Reaching indefinite lifespan

As Abraham Lincoln said, “The best way to predict the future is to create it”. But how do we create a world in which humans can live as long as they want?

Well, the best and most realistic mental model to reach this difficult but reachable goal involves audacity, a unique combination of short term and long term plans, as well as a notion called “longevity escape velocity”.

The action plan to reach indefinite lifespan requires decades to execute, and involves 3 components :

– the first component is an ecosystem of profit making longevity companies. The time is ripe for “healthspan” startups to be created and pave the way to the transition from the “sick care” – where people wait to be sick before they see a doctor, and when they do it’s often too late – to “health care” – where the approach is to monitor one’s health to prevent disease long before it actually occurs. This transition from “sick care” to “health care” is in itself ambitious and hard to succeed, because it requires dramatic changes in society, against very well organized and powerful groups of interest: the pharmaceutical industry, which needs to transition from selling expensive treatments to sick people, to selling preventative medical services to healthy people; the agrifood industry, which produces unhealthy but cheap and tasteful food; medical services and doctors, who in most countries are educated and live on treating sick people, and do not support preventative medicine; last but not least, politicians and Governments, who have to do more to promote healthy lifestyles. Despite the obstacles, this shift from sick care to health care is a short term realistic step towards living longer and healthier.

– the second component is an ecosystem of NGOs, think tanks and influencers, whose role is to bear the longevity projects which are not profitable (at least not directly and/or not in the short term). These projects can be financed by the aforementioned profitable “healthspan” companies, as part of the longer term strategy. Indeed, the transition from “sick care” to “health care” will allow people to live 20 years longer, but in order to go beyond, fundamental R&D needs to start right now, so that in a couple of decades, research projects starting now will hopefully yield positive results in 20 or 30 years. Thus, if the short term game is to create and fund as many profitable longevity “healthspan” companies, the long term game involves different projects, such as: a bottom up strategy, consisting in awakening the public opinion to the prospect of living longer healthier; a top down approach, consisting in reaching out to political decision makers, and advocating for larger public budgets for fundamental R&D in longevity; last but not least, funding and creating more “moonshot” longevity biotech startups.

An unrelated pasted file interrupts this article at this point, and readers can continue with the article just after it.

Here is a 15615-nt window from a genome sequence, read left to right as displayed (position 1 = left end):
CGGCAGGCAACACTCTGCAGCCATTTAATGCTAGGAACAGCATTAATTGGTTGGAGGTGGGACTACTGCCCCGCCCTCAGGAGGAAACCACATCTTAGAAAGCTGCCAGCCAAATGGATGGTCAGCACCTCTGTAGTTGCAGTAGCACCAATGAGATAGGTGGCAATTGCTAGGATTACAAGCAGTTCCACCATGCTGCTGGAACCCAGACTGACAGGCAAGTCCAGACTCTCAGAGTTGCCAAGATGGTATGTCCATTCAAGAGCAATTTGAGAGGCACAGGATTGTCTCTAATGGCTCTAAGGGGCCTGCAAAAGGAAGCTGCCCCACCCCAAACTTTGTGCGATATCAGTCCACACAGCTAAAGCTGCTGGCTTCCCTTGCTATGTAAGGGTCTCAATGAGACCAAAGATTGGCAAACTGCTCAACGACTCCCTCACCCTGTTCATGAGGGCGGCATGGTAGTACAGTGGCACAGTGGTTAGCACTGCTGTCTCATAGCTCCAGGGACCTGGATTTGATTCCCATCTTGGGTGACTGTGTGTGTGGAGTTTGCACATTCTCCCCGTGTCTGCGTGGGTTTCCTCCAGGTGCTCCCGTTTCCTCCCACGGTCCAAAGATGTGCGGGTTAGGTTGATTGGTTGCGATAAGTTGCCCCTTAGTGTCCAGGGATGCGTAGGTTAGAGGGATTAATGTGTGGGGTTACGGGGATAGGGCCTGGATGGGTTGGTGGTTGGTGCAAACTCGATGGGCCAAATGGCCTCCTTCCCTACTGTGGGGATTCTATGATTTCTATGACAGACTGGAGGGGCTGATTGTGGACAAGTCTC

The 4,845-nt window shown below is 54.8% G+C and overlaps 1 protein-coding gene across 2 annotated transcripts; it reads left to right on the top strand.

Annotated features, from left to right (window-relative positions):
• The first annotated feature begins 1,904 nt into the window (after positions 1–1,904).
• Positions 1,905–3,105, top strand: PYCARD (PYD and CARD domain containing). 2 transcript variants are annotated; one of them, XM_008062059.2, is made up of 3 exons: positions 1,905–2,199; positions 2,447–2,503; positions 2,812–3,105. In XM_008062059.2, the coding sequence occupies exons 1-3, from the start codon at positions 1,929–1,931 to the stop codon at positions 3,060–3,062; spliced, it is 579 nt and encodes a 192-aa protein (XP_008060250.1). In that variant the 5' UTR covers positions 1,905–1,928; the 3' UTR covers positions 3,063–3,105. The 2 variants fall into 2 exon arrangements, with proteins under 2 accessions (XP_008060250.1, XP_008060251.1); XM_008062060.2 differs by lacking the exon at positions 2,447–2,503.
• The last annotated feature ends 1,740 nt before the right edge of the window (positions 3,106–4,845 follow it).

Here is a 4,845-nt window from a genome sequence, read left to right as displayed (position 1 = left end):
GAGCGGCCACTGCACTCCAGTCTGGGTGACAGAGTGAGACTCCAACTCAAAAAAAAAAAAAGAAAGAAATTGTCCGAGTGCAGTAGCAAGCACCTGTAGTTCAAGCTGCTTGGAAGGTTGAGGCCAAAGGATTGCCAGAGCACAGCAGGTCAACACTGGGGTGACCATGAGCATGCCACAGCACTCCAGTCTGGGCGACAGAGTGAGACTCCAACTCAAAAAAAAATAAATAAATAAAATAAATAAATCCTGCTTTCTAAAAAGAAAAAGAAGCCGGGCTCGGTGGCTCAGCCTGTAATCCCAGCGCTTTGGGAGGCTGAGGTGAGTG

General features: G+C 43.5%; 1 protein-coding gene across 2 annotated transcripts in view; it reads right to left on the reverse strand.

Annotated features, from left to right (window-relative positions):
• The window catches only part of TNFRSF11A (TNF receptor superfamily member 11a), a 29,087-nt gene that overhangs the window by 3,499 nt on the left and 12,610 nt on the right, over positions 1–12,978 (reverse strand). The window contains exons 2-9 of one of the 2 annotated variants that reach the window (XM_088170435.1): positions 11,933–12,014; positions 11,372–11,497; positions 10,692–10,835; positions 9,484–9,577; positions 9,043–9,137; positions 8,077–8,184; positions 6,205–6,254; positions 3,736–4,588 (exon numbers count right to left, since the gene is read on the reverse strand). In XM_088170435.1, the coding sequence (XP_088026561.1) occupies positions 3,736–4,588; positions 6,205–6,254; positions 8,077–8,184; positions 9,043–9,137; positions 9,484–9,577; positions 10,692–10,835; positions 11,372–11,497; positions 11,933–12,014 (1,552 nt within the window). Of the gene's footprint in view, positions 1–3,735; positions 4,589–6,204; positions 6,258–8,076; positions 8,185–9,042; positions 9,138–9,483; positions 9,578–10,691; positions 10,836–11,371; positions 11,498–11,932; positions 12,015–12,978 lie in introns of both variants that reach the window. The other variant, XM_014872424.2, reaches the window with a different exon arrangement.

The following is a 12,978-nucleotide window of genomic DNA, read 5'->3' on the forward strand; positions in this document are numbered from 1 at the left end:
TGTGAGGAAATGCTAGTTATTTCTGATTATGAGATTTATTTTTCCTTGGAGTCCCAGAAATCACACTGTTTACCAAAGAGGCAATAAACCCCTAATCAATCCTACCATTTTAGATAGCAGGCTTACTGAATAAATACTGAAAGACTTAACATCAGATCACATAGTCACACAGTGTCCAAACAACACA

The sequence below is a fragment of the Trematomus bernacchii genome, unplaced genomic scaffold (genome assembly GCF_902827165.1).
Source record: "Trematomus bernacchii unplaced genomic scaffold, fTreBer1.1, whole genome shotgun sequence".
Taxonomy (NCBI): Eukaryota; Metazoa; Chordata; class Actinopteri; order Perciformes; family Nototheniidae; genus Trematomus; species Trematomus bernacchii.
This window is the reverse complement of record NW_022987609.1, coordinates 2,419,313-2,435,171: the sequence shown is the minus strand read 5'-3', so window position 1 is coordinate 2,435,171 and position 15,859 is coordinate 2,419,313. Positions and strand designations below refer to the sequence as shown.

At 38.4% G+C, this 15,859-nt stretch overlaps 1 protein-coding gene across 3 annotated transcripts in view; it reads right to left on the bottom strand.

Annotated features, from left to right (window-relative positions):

– the third and last component of the overall strategy consists in applying the “longevity escape velocity” principle to our own lives, to benefit from the first 2 components – the short and long term action plans. Indeed, we can create and use the services of the “healthspan” companies to optimize our healthspan using common and accessible medical knowledge as of today. This will preserve us longer, and will increase the likelyhood of still being in good health in a couple of decades, when – if we execute well on the longer term plan – fundamental R&D will deliver new scientific breakthroughs. This will in turn allow us to benefit from those futuristic technologies, that will be available at that time, which may prolong our lifespan even more. This “longevity escape velocity” is a beautiful notion that dramatically increases our odds of success, because the probability that we would discover the cure against ageing in 40 years is lower than the probability of discovering a set of sequential less ambitious treatment (say every decade we discover something that allows us to live a decade more), which could ultimately lead to the final understanding of the aging process and how to stop or revert it.

Practical steps

The best solution I could come up with is to create a two-headed legal structure:

– a startup studio, that will incubate profit making longevity startups.

– a foundation, that will own a major portion of the shares (if not all) of the startup studio. This foundation will bear the unprofitable projects (nevertheless necessary for the end game), such as political advocacy, public opinion campaigns, as well as the fundamental R&D in the biology of aging.

Doing this requires a lifetime of dedication for an army of people, if you think it’s worth it, join me!